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"Shine a Light"
Song by The Rolling Stones
from the album Exile on Main St.
Released 12 May 1972 (1972-05-12)
Recorded December 1971
Studio Olympic Sound, London
Length 4:16
Label Rolling Stones Records
Producer(s) Jimmy Miller

"Shine a Light" is a song released by English rock band the Rolling Stones' 1972 album Exile on Main St.


Although credited to usual Stones writers Mick Jagger and Keith Richards, "Shine a Light" was largely a Mick Jagger-Leon Russell composition. He began writing the song in early 1968 when the Stones still had guitarist Brian Jones as a member. The song was originally titled "Get a Line on You" and dealt with Jones's ever-worsening addiction to drugs and his detachment from the rest of the band:

Saw you stretched out, in-a-room ten oh nine;
A smile on your face, and tear in your eye;
Could not seem to get a line on you;
I could not seem to get a line on you;
Oh sweet, sweet honey lover.
Your Berber jewelry is jangling down the street;
Smile on your face for every high school girl that you meet;
I could not seem to get a line on you;
Could not seem to get-a high on you;
My, my sweet, sweet honey lover, now, oh

A version of the song, under the title "(Can't Seem To) Get a Line on You," was made by Leon Russell at Olympic Studios in October 1969 with assistance from Jagger (lead vocals), Charlie Watts (drums), Leon Russell (piano), and probably also Bill Wyman (bass) and Mick Taylor (guitar). The recording was made during the recording sessions for the album Leon Russell (released 1970), where both Watts and Wyman contributed drums and bass to some of the tracks. However, the song was shelved until 1993, when it finally surfaced as a bonus track on the 24K gold re-release by DCC Compact Classics (DCC Compact Classics GZS 1049).[1]

After Jones's death in 1969, the song resurfaced. Following revisions by Jagger, it was recorded again in July 1970 as "Shine a Light." A third recording at London's Olympic Sound Studios in December 1971 resulted in the final version of the song released on Exile on Main St.

Saw you stretched out in Room Ten O Nine;
With a smile on your face and a tear right in your eye;
Oh, couldn't see to get a line on you, my sweet honey love.
Berber jewelry jangling down the street;
Making bloodshot eyes at every woman that you meet;
Could not seem to get a high on you, my sweet honey love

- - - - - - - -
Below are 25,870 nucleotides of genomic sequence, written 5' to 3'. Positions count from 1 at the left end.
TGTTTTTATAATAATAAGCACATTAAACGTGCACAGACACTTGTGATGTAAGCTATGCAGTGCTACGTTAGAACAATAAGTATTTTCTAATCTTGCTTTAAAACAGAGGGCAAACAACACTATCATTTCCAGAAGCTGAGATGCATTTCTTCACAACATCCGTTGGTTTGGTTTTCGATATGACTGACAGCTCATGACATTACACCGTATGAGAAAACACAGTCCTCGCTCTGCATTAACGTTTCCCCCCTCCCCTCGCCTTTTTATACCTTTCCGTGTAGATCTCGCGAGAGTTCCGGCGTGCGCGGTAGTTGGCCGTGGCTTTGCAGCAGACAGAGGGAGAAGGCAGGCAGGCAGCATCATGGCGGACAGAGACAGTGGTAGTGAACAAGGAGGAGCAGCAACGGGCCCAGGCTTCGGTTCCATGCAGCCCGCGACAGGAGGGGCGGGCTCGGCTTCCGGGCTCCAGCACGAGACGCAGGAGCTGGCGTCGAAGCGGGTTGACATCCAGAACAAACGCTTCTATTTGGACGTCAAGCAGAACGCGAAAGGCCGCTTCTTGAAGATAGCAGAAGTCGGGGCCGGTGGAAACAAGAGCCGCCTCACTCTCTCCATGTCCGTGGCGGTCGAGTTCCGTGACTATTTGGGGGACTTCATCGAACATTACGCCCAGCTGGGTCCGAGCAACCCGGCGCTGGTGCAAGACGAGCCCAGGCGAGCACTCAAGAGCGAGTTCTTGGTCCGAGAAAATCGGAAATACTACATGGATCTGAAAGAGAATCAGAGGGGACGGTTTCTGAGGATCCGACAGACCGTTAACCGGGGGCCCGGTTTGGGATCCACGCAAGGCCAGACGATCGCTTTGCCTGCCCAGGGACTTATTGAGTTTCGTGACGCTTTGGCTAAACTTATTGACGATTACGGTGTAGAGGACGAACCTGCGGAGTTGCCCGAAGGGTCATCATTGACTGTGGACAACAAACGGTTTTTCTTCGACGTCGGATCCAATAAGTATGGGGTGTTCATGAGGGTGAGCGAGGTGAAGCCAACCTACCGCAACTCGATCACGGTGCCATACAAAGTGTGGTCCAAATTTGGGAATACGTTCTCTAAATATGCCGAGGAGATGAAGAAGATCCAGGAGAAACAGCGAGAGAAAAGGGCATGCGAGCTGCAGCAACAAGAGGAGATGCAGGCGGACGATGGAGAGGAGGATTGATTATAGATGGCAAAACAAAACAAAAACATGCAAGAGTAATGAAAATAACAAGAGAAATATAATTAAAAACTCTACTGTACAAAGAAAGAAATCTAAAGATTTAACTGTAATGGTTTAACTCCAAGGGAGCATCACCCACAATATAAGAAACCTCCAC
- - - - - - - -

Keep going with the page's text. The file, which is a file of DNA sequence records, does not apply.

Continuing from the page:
This final version featured Jagger on vocals, Stones producer Jimmy Miller on drums instead of Watts, and Taylor on electric guitar. According to Wyman, he played bass on the song and Taylor was erroneously credited with playing bass, having pointed out the error via an advance copy of the album. He also says that he played bass on more tracks than was specified in the album's credits and that Jagger had gotten the credits wrong.[2] Also performing on the song are back-up singers Clydie King, Joe Green, Venetta Fields, and Jesse Kirkland. Billy Preston performs both piano and organ for the recording and had a distinct influence on Jagger and the song while mixing the album at Los Angeles' Sunset Sound Studios. Jagger claims visits to Preston's local church inspired the gospel influences apparent on the final recording while Richards was absent from these sessions. An alternative version without the backing singers and with a different guitar solo by Mick Taylor was released on bootlegs.

Legal problems[edit]

After the release of Exile on Main St., Allen Klein sued the Rolling Stones for breach of settlement because "Shine a Light" and four other songs on the album were composed while Jagger and Richards were under contract with his company, ABKCO. ABKCO acquired publishing rights to the songs, giving it a share of the royalties from Exile on Main St., and was able to publish another album of previously released Rolling Stones songs, More Hot Rocks (Big Hits & Fazed Cookies).[3]


"Shine a Light" first entered the Stones' setlist during the 1995 leg of the Voodoo Lounge Tour, and live performances of the song from this period were included on the 1995 album Stripped and its 2016 edition Totally Stripped. The Stones played the song occasionally during their Bridges to Babylon Tour (1997-98) and A Bigger Bang Tour (2005-07). The song gave its name to a 2008 Martin Scorsese film chronicling the Stones' Beacon Theatre performances on the latter tour, and the 29 October 2006 performance is included on the soundtrack album.


The song's vocal melody was an influence on Oasis's song "Live Forever", released in 1994. The song has been covered multiple times in concert by Phish, the first time on 31 October 2009 when the band covered the entirety of Exile on Main Street as part of its musical costume. Elton John also performed the song live for 'Peace One Day' on 21 September 2012, and is a well-known Stones fan. The song was also featured in the 3rd episode season 6 of Californication "Dead Rockstars" performed by Tim Minchin (aka Atticus Fetch in the series).


  1. ^ See 691000A and 940125A on [1]
  2. ^
  3. ^ Goodman, Fred (2015). Allen Klein: The Man Who Bailed Out the Beatles, Made the Stones, and Transformed Rock & Roll. Boston, New York: Houghton Mifflin Harcourt. pp. 235–236. ISBN 978-0-547-89686-1. 


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